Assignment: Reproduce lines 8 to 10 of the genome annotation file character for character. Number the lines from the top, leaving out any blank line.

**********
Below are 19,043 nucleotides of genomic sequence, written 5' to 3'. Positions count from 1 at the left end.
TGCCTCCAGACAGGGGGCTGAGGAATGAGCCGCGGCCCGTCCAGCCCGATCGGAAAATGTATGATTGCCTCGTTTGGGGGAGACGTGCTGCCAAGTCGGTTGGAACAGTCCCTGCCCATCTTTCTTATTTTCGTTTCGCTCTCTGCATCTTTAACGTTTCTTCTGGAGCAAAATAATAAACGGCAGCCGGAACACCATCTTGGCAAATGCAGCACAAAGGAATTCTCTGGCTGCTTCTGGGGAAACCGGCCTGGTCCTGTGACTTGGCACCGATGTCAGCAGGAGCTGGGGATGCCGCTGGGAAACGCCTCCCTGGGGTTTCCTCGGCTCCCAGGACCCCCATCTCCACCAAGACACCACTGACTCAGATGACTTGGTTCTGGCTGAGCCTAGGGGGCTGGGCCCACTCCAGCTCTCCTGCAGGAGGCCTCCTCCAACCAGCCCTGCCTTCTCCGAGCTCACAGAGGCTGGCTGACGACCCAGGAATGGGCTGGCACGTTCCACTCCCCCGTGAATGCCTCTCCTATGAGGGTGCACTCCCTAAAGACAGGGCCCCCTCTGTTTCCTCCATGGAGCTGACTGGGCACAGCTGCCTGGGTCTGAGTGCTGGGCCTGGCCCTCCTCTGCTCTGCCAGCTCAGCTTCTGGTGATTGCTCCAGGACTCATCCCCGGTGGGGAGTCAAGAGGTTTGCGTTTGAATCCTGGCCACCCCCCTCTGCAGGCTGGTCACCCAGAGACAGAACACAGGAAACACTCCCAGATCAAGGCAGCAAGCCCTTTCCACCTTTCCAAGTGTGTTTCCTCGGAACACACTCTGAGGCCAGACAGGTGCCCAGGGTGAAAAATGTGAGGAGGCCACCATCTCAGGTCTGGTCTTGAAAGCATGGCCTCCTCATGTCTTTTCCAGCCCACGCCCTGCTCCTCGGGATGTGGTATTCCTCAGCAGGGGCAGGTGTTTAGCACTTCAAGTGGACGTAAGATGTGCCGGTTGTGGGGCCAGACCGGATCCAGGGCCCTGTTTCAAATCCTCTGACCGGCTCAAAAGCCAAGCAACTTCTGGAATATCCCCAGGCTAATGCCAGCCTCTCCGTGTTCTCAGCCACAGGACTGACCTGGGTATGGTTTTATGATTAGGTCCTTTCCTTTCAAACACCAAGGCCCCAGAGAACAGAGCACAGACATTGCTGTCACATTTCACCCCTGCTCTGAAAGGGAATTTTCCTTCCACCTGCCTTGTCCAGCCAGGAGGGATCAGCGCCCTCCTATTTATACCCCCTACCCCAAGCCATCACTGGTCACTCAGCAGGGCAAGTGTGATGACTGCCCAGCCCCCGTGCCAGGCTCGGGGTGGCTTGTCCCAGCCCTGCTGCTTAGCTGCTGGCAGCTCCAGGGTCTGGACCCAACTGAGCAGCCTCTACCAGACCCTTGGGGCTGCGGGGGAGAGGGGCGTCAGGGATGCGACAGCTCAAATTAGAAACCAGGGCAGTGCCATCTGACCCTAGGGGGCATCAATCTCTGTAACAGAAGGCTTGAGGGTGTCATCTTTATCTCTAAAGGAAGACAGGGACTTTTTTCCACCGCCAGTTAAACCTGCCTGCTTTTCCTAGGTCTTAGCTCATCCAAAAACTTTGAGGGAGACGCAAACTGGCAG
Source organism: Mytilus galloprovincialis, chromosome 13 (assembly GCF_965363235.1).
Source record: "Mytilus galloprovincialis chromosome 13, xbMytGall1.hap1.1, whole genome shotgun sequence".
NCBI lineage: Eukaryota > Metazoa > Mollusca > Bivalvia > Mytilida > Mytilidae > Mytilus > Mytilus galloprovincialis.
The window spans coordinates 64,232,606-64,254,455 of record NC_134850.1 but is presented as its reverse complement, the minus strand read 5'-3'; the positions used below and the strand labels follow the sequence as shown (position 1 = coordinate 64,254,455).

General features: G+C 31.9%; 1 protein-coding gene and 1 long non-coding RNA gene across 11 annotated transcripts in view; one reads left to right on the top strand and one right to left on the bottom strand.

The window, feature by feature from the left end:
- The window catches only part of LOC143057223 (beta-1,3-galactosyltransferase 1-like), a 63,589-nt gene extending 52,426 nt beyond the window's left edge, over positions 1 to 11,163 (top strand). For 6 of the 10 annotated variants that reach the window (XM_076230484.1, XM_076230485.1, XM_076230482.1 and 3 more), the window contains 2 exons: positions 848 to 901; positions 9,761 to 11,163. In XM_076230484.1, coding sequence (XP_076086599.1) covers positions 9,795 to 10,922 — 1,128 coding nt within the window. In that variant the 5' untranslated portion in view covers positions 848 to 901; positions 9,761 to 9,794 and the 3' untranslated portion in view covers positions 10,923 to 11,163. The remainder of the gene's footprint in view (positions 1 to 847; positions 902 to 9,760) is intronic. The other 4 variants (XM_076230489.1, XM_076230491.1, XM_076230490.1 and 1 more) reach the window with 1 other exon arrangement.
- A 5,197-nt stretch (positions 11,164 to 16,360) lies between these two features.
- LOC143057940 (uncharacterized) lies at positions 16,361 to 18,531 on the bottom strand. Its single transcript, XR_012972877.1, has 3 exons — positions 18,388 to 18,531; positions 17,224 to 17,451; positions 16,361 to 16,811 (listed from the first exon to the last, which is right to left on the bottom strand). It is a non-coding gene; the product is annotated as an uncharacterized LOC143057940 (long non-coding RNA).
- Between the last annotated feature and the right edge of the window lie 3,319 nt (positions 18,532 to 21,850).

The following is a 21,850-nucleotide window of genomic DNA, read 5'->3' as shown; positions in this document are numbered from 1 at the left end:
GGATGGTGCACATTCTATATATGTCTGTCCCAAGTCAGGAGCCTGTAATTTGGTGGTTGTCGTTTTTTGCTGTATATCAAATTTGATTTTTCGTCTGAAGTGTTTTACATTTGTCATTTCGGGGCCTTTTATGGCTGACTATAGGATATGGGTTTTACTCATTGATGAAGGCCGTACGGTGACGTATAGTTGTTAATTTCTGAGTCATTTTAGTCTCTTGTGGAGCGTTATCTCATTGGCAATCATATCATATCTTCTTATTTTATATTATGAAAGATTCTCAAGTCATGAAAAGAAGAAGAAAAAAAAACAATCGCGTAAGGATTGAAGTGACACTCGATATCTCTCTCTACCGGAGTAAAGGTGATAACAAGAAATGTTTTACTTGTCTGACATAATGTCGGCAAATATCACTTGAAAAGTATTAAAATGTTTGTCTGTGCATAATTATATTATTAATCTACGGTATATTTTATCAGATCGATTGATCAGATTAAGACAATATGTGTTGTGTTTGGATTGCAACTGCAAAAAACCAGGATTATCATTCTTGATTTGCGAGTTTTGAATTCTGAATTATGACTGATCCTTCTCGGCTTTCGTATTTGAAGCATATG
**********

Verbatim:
The window, feature by feature from the left end:
- The window catches only part of LOC143057223 (beta-1,3-galactosyltransferase 1-like), a 63,589-nt gene extending 52,426 nt beyond the window's left edge, over positions 1 to 11,163 (top strand). For 6 of the 10 annotated variants that reach the window (XM_076230484.1, XM_076230485.1, XM_076230482.1 and 3 more), the window contains 2 exons: positions 848 to 901; positions 9,761 to 11,163. In XM_076230484.1, coding sequence (XP_076086599.1) covers positions 9,795 to 10,922 — 1,128 coding nt within the window. In that variant the 5' untranslated portion in view covers positions 848 to 901; positions 9,761 to 9,794 and the 3' untranslated portion in view covers positions 10,923 to 11,163. The remainder of the gene's footprint in view (positions 1 to 847; positions 902 to 9,760) is intronic. The other 4 variants (XM_076230489.1, XM_076230491.1, XM_076230490.1 and 1 more) reach the window with 1 other exon arrangement.
- A 5,197-nt stretch (positions 11,164 to 16,360) lies between these two features.